- If you remain on as Illinois Governor, would you seek state waivers—as allowed under both the House and Senate repeal bills—from the “essential health benefits” requirement, once again allowing insurance companies to deny coverage of mental health care, substance abuse treatment, maternity and newborn care, hospitalizations, and prescription drugs?
- If the Medicaid changes included in either the House or Senate repeal bills became law, would Illinois be able to cover the increased costs—in both the short- and long-term—without reducing coverage, restricting eligibility, limiting benefits, or cutting provider payments?
- Under both the House and Senate repeal bills, Illinois’s Medicaid expansion—currently benefitting 650,000 individuals—would be terminated in 2021. Would the state be able to ensure that these individuals—slated to lose their Medicaid coverage—see no gap in coverage, no diminishment of coverage, and no increased cost-sharing for health care coverage?
- If either the House or Senate repeal bills became law—and the dramatic funding reductions for the Medicaid expansion population and the block grant/per-capita cap structure were realized—would the state be financially able to implement its proposed Section 1115 Medicaid waiver? How would the state balance funding new requested authorities under the proposed waiver while maintaining coverage of existing required services under the state’s Medicaid program?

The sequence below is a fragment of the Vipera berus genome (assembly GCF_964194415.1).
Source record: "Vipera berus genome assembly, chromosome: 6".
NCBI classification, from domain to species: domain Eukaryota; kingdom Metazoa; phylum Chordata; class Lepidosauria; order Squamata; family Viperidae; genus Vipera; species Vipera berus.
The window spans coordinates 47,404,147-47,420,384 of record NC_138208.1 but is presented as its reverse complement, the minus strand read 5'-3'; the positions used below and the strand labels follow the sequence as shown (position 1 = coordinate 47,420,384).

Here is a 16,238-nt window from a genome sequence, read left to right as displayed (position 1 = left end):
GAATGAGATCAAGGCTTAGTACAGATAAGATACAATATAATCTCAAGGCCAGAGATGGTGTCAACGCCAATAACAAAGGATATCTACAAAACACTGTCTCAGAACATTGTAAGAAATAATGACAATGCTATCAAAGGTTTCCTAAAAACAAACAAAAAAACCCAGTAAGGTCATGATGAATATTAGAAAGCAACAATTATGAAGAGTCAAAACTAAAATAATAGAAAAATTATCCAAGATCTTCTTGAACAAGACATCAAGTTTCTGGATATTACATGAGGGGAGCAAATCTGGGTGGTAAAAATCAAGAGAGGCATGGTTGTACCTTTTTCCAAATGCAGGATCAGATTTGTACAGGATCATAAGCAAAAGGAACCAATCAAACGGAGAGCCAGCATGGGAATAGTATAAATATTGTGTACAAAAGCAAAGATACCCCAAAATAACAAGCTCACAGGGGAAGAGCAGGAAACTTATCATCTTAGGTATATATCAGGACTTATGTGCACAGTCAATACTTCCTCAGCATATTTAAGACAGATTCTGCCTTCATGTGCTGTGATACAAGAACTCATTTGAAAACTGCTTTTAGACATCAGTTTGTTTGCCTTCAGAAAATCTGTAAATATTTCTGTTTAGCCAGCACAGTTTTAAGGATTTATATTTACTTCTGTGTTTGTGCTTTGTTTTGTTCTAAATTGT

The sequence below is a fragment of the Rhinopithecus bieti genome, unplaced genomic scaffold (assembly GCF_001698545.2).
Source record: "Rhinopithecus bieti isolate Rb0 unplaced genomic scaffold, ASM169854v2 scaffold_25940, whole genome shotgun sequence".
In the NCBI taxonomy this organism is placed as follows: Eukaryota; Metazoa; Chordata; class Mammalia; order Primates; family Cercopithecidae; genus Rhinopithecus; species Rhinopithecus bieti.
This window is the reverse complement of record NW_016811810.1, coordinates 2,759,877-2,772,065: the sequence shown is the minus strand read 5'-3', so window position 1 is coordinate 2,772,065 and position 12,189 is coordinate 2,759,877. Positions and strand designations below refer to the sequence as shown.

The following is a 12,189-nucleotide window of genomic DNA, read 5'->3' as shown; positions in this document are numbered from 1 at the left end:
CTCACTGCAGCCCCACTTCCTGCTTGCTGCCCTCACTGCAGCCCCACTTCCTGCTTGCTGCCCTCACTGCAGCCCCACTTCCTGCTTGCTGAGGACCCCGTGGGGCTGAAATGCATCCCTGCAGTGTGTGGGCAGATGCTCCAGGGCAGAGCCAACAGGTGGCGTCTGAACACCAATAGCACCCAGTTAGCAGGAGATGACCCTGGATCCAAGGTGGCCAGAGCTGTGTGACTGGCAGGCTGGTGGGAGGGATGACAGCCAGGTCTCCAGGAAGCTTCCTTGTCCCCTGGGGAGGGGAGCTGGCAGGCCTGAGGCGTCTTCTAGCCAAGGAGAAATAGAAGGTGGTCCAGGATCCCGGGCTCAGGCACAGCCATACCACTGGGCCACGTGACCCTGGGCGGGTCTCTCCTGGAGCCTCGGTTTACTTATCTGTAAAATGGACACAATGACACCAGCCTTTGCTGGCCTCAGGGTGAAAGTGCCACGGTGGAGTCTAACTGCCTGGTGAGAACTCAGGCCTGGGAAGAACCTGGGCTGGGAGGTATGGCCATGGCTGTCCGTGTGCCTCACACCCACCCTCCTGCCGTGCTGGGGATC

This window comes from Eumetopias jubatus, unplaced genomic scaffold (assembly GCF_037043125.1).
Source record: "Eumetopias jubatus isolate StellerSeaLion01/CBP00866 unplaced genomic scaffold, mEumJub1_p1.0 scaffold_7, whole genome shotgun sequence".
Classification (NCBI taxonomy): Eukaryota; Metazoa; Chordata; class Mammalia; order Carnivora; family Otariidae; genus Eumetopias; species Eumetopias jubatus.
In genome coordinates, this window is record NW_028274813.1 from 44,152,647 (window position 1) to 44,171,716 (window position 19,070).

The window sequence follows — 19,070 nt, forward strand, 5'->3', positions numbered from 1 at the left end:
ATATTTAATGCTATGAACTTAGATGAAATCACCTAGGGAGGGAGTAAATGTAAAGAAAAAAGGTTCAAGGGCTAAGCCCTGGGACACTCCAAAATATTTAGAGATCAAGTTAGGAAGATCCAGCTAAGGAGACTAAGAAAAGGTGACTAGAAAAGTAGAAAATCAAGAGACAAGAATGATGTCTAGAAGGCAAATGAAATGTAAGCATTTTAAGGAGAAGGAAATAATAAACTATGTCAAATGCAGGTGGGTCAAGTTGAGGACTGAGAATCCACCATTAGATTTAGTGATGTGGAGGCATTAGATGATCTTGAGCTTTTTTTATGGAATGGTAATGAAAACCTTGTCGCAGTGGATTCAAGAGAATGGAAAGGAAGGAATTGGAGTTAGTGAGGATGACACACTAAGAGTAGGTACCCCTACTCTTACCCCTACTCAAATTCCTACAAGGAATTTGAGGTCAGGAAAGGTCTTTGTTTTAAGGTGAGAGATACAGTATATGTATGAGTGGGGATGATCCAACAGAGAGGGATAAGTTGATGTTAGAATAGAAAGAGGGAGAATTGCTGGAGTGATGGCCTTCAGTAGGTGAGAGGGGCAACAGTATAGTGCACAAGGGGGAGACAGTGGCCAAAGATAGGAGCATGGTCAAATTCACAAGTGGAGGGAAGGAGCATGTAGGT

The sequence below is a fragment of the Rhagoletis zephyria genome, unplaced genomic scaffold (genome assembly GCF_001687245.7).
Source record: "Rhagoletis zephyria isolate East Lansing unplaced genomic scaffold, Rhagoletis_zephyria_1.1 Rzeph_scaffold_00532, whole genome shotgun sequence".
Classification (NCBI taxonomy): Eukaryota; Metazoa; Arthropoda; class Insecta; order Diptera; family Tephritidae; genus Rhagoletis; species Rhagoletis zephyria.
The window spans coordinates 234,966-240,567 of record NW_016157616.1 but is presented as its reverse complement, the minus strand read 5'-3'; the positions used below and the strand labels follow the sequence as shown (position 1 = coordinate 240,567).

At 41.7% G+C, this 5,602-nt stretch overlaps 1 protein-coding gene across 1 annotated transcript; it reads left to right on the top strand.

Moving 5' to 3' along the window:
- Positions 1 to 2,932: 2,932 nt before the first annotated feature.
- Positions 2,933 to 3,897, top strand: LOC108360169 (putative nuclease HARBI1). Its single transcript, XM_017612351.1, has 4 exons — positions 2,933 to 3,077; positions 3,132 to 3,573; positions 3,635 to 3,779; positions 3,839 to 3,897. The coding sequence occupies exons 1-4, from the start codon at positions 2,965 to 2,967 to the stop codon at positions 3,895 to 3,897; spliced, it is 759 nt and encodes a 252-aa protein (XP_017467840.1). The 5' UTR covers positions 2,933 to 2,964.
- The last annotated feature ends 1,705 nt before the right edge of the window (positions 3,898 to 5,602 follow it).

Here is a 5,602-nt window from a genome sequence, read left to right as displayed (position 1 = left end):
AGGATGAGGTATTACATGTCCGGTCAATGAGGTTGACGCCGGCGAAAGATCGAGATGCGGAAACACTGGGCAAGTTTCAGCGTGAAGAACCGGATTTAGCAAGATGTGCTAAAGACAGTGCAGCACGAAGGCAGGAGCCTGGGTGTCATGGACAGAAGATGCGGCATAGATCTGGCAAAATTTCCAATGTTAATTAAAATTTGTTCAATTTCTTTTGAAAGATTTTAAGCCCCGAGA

- How would the Medicaid funding reductions included in both the House and Senate repeal bills impact services provided to children in our schools, including the 280,000 disabled Illinois children with an Individualized Education Plan (IEP) and the 1.5 million children in Illinois who receive health care through the Medicaid program?
- How would the Medicaid funding reductions included in both the House and Senate repeal bills impact funding for Illinois’s municipally-owned hospitals, health clinics, correctional facilities, and other publically-funded facilities?
- How would the Medicaid funding reductions included in both the House and Senate repeal bills impact Illinois’s hospitals statewide, especially our critical access hospitals and those in rural and under-served areas?
- Which proposals in the American Health Care Act and/or the Better Care Reconciliation Act do you believe will hurt Illinoisans and which did you believe will benefit our constituents?
While we were pleased to see that a bipartisan group of governors from Medicaid expansion states—Ohio, Colorado, Montana, Massachusetts, Nevada, Pennsylvania, and Louisiana—sent a letter to Senate leadership last week, outlining their main concerns and priorities with respect to our health care system, we remain deeply disappointed that you have not yet weighed in on behalf of Illinoisans. There is still time to do so, despite the fact that congressional Republicans are attempting to ram these dangerous repeal bills through both the House and Senate as quickly as possible.
We look forward to your timely response.